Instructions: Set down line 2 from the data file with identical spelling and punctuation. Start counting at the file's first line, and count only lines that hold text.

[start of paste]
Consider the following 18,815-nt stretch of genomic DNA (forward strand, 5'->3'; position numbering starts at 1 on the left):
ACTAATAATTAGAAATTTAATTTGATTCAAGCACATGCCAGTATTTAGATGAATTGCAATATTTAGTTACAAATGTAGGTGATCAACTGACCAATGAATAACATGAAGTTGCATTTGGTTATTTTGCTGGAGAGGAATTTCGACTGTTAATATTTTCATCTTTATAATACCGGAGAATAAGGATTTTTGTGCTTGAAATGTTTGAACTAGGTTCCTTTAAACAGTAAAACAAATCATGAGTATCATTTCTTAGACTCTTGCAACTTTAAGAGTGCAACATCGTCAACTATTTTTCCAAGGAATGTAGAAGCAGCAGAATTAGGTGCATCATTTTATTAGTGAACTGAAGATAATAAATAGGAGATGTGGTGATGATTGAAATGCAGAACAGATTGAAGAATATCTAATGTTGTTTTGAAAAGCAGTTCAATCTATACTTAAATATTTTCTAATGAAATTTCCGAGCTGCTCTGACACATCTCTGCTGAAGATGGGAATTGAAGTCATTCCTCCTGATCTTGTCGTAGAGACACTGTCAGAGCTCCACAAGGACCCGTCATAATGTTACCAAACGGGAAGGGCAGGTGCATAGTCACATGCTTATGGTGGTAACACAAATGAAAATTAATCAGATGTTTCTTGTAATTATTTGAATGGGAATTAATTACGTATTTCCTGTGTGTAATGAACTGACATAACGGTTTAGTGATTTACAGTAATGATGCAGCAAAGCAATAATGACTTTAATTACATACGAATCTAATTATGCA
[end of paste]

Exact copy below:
ACTAATAATTAGAAATTTAATTTGATTCAAGCACATGCCAGTATTTAGATGAATTGCAATATTTAGTTACAAATGTAGGTGATCAACTGACCAATGAATAACATGAAGTTGCATTTGGTTATTTTGCTGGAGAGGAATTTCGACTGTTAATATTTTCATCTTTATAATACCGGAGAATAAGGATTTTTGTGCTTGAAATGTTTGAACTAGGTTCCTTTAAACAGTAAAACAAATCATGAGTATCATTTCTTAGACTCTTGCAACTTTAAGAGTGCAACATCGTCAACTATTTTTCCAAGGAATGTAGAAGCAGCAGAATTAGGTGCATCATTTTATTAGTGAACTGAAGATAATAAATAGGAGATGTGGTGATGATTGAAATGCAGAACAGATTGAAGAATATCTAATGTTGTTTTGAAAAGCAGTTCAATCTATACTTAAATATTTTCTAATGAAATTTCCGAGCTGCTCTGACACATCTCTGCTGAAGATGGGAATTGAAGTCATTCCTCCTGATCTTGTCGTAGAGACACTGTCAGAGCTCCACAAGGACCCGTCATAATGTTACCAAACGGGAAGGGCAGGTGCATAGTCACATGCTTATGGTGGTAACACAAATGAAAATTAATCAGATGTTTCTTGTAATTATTTGAATGGGAATTAATTACGTATTTCCTGTGTGTAATGAACTGACATAACGGTTTAGTGATTTACAGTAATGATGCAGCAAAGCAATAATGACTTTAATTACATACGAATCTAATTATGCA